This year’s Memorial weekend saw the return of the Iron Horse Bicycle Classic. Although this trimmed down event wasn’t the usual full-on summer kickoff of past years, it proved a sign that Durango can start breathing a little easier during the post-pandemic summer. Thank you to the Iron Horse Bicycle Classic for providing footage and photos. Sponsored by Kroeger’s Ace Hardware and San Juan Basin Public Health
After taking a year hiatus pending restrictions from COVID-19, Durango's Iron Horse Bicycle Classic returned for its 49th year over Memorial Day weekend. This year's Iron Horse was the largest event to date since COVID restrictions were eased down in mid May, setting the stage for more large special events over the Durango summer season. You're watching the Local News Network, brought to you by Kroegers ACE hardware and San Juan Basin Public Health. Gaige Sippy, who served as director of the Iron Horse for the past 15 years, met with us to discuss what it's been like having the event return in 2021.
My name is Gaige Sippy, director of the Iron Hose Bicycle Classic. Back in 1971, the Mayer brothers, Tom and Jim Mayer, one worked for the train, one rode his bike. They kind of had a brotherly bet. I bet I can beat you to Silverton. And so they did that. And a local businessman named Ed Zink, who owned a bike shop here, said that's an interesting idea. So back then, Durango wasn't quite the metropolis that it is now. What kind of drove the idea was we could use an event give us some summer kickoff. Here we are today. Finished off 49 years of the event and that's kind of the history of it. And through the years it's had a lot of iterations but what has held true is bicycle racing in Durango on Memorial Day weekend.
Due to the continued restrictions posed by COVID 19 in early 2021, it was unclear whether or not the Iron Horse would even run again this year. Fortunately at the last second, the stars aligned and a trimmed down Iron Horse event was able to take place. In addition to several canceled and altered events, the 49th Iron Horse Bicycle Classic had another notable omission. The Durango to Silverton train would not take part in Saturday's race.
Yes, it's different not to start down near the train station. I told the riders though, we started up near 33rd Street and East 2nd, right next to the train tracks. I told everybody they were going to have a 26 block advantage on their bikes to get ahead of the train. But it was different without the train pulling up, the whistle, all of that stuff. And yes, some of our participants were upset but they also said that they were so happy to be back out again and doing something cycling related, special event related, that they were okay with it.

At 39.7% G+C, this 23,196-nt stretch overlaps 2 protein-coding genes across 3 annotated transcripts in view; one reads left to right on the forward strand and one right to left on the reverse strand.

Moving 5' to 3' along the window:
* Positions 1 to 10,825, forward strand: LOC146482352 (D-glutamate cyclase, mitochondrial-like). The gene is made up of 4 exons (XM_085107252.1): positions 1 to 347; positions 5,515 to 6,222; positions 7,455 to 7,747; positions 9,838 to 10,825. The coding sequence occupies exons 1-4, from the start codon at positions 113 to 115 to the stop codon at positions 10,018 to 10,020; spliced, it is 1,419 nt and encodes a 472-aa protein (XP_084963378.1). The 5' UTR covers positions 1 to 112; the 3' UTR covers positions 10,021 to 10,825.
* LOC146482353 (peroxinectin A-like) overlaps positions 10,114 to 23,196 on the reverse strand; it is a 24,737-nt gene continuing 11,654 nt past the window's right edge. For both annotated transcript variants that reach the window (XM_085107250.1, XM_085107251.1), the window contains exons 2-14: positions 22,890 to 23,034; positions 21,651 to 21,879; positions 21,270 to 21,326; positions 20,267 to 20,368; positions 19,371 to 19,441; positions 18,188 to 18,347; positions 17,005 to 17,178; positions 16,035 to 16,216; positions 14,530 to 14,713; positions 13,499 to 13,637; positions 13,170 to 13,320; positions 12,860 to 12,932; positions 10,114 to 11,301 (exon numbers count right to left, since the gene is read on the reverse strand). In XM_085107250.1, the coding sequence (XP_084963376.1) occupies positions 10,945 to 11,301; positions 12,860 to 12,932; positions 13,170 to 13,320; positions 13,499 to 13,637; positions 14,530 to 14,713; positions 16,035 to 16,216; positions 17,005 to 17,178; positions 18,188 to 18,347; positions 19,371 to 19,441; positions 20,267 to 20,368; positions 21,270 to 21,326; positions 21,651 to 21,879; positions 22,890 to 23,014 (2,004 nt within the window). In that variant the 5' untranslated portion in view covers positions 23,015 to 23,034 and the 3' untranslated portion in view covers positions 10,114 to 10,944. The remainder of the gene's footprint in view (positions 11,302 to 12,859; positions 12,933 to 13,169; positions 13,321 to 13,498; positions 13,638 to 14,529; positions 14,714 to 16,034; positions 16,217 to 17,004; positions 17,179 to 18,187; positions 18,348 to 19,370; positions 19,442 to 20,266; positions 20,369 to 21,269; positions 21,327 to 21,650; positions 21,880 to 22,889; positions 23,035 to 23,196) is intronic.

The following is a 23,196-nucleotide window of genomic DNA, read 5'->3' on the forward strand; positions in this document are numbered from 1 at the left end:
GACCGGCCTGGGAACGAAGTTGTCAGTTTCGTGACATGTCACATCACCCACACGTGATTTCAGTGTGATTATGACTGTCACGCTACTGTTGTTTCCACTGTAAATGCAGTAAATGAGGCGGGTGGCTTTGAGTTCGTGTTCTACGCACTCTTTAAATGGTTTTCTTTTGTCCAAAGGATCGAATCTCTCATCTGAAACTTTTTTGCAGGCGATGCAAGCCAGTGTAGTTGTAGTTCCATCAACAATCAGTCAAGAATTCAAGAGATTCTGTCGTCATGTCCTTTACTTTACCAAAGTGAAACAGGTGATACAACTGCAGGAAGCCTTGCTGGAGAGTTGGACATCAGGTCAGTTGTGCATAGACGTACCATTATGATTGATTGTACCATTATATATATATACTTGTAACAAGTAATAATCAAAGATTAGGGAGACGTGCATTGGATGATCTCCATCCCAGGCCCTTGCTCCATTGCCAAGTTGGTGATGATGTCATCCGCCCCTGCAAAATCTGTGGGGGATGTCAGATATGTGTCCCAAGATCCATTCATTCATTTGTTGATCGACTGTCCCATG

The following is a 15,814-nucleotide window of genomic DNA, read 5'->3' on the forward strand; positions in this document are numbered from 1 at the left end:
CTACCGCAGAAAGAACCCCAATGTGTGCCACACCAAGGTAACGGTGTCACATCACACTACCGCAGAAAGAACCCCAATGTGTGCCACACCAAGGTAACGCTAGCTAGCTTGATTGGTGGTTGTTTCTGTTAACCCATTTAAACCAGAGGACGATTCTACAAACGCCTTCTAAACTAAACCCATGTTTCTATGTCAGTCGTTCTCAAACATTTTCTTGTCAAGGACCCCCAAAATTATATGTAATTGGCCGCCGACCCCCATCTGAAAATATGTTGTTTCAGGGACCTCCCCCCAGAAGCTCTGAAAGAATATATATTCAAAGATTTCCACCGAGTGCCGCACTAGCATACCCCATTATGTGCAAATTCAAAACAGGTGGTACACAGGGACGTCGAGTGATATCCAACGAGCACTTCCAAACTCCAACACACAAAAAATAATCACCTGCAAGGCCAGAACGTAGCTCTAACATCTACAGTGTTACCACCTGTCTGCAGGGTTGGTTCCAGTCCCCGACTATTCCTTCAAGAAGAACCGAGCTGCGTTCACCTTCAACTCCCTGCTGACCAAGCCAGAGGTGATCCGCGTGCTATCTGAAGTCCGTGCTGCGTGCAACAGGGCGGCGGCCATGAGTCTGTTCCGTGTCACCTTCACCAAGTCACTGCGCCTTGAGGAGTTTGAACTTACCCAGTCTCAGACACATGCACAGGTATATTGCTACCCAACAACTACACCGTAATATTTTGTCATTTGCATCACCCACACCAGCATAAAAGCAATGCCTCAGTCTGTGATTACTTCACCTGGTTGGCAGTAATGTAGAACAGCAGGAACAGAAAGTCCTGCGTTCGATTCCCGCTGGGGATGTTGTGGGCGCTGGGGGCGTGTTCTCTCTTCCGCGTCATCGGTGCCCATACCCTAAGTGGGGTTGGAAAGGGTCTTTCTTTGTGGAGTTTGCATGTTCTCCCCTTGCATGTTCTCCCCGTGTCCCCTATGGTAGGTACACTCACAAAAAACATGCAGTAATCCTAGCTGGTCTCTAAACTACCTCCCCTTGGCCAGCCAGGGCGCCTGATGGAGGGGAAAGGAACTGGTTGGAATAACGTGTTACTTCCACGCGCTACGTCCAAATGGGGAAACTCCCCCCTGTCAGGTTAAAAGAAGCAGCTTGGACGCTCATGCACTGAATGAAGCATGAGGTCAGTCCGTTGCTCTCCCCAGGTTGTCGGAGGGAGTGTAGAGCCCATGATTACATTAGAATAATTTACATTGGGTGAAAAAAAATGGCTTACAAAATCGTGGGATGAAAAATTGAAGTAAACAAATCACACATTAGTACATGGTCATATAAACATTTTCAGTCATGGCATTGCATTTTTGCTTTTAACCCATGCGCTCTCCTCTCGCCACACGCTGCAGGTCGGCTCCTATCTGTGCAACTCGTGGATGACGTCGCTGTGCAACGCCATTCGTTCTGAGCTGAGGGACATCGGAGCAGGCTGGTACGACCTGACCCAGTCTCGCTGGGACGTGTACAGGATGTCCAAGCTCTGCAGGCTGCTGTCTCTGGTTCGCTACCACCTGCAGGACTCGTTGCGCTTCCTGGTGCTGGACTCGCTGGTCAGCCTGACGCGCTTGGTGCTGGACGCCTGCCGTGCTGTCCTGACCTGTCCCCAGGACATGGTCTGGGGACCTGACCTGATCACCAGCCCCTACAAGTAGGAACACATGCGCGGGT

Another big change for the post COVID event was the absence of Iron Horse founder, Ed Zink, who passed away after the last Iron Horse in 2019.
It's had an effect in as much as that it's the first time it's ever happened without Ed being here. And so for all of us that have been involved in it a long time, it's not normal for me not to see Ed here. I would normally, he and I would have five or six conversations throughout the weekend. He'd be here tonight, helping us break things down. He would have been here. He'd have met everybody that's in town. I used to say, Ed met everyone that came. He'd meet all 3,000 people somehow. But the great thing about Ed doing it and what we miss from Ed not doing that is capturing some of those personal stories. That was something that was extremely important. That it was great, that some young kid was fast and won the race to Silverton. But that wasn't an important to Ed as the person that wanted to make a life change and bought a bike and set the Iron Horse as a goal and succeeded. To Ed, that was far more impressive than some hot shot bike racer riding their in two and a half hours. And so I'd like to believe that spirit's still alive.
Although this event was limited to 1,000 cyclists rather than the typical 4,000 strong of recent years, the first post pandemic Iron Horse Bicycle Classic has served as an example of Durango's incredible resiliency.
I always, always, always want to say that this event would not survive without the community's support. I don't really like this phrase but it takes a village to do this. And we really have a village to put the Iron Horse on. And I appreciate the community putting up with it every year. Not everybody loves it, but they tolerate it. We close a road, we do all these things. But I think at the end of the day, after 49 years, it's part of the fabric of our community. And while I think we saw in 2020 that when fabric can get stretched and pulled and broken, and this was a great opportunity for us to show that we got stretched a little bit. We didn't break, but we started to feeling it and we've kind of regained our composure and we've put this place back to normal a little bit on this weekend.